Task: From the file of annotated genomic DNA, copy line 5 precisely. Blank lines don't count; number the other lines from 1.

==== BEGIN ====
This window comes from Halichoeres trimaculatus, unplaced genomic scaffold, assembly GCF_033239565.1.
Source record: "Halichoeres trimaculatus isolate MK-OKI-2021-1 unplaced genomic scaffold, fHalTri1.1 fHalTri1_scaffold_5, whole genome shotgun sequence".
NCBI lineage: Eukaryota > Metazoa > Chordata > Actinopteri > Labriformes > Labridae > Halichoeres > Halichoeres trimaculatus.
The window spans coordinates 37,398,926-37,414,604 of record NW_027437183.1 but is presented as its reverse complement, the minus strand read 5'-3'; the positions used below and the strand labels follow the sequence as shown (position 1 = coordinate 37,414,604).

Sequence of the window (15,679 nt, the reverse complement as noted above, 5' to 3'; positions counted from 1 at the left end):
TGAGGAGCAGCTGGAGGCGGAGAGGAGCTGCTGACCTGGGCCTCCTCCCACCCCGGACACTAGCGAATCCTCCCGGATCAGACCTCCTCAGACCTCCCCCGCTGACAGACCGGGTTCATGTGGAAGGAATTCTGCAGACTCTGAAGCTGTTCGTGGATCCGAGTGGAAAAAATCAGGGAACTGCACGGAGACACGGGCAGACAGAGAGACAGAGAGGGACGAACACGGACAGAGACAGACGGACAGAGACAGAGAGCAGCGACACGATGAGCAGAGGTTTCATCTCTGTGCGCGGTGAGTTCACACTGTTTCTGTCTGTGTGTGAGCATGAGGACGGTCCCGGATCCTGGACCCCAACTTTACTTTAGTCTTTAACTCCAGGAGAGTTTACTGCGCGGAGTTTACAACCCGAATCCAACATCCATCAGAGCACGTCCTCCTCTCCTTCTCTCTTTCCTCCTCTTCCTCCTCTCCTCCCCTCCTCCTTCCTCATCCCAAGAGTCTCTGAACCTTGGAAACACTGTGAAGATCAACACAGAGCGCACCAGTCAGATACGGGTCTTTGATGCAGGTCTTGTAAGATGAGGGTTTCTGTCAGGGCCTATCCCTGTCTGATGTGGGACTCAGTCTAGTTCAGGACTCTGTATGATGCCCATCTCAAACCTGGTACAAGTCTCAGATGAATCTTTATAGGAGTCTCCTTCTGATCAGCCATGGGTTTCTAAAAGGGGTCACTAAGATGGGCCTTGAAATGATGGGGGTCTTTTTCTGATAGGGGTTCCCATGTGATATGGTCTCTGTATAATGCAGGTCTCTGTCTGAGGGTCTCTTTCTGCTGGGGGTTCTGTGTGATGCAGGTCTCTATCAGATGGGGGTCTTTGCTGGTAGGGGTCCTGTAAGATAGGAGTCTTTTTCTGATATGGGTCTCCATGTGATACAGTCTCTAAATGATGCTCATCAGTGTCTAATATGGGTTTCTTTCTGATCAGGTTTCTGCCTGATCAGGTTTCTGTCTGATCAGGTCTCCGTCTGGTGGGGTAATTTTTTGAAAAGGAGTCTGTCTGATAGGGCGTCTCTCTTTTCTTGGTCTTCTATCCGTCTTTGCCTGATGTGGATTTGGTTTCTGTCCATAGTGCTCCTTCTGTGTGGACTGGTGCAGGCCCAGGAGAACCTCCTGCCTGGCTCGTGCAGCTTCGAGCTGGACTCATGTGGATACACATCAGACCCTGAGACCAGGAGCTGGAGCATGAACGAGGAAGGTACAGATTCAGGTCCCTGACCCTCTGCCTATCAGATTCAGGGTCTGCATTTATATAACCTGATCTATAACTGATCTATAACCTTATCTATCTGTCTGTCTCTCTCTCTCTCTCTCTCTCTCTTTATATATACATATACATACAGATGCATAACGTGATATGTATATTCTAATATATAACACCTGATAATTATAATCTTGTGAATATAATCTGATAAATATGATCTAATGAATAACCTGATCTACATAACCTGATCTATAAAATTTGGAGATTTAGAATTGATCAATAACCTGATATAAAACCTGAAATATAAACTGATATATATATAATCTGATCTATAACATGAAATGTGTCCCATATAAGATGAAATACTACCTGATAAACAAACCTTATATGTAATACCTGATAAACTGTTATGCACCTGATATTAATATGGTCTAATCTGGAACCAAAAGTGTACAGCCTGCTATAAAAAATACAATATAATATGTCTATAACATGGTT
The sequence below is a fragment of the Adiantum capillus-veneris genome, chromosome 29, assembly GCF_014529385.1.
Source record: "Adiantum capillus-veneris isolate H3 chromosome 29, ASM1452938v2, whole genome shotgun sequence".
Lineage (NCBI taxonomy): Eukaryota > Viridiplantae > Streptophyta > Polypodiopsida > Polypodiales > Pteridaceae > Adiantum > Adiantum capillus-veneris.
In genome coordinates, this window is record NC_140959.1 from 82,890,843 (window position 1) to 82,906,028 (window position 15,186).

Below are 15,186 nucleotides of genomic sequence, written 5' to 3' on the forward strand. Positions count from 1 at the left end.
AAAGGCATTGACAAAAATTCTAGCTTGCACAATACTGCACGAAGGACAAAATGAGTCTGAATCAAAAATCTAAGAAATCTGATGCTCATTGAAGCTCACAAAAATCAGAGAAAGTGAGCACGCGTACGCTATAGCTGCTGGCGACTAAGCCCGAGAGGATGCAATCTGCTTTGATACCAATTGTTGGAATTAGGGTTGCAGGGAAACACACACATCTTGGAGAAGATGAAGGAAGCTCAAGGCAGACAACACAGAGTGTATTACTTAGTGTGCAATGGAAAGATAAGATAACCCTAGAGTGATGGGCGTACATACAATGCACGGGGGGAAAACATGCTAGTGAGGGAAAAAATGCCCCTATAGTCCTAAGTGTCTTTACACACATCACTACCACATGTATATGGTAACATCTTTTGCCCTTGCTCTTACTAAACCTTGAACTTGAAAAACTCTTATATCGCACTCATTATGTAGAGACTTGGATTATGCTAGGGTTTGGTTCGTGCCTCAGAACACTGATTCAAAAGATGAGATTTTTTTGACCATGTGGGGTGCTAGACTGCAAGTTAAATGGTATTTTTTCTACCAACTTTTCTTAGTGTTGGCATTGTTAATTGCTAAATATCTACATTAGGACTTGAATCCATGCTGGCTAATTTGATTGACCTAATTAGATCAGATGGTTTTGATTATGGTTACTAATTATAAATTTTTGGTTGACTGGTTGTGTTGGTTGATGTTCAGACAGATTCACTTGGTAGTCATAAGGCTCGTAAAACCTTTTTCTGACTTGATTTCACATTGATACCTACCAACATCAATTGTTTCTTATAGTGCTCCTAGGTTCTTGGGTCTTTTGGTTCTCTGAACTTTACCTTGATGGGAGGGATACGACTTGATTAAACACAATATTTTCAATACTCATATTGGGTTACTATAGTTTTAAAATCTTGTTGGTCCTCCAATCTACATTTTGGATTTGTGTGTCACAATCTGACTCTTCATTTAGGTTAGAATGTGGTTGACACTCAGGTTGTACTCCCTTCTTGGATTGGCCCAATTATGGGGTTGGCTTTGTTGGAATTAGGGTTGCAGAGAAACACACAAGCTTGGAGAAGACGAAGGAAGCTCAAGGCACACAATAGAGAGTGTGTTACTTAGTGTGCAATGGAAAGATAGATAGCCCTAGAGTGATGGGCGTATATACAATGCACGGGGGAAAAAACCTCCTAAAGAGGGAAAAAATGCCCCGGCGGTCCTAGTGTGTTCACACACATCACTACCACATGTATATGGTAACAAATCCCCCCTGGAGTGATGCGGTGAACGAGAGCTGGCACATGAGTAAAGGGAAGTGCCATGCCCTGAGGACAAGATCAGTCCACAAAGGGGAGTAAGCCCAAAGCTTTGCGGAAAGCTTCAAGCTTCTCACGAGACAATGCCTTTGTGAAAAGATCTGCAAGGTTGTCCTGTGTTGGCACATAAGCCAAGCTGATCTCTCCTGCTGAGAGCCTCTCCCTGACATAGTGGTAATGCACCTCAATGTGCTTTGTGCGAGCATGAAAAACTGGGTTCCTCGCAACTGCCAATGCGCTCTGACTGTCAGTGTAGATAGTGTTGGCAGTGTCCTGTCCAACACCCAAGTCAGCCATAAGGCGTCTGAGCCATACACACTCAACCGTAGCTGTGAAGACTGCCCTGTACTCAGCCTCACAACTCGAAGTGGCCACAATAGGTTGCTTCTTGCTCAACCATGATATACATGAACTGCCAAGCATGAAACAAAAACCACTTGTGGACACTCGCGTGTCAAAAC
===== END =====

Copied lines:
Sequence of the window (15,679 nt, the reverse complement as noted above, 5' to 3'; positions counted from 1 at the left end):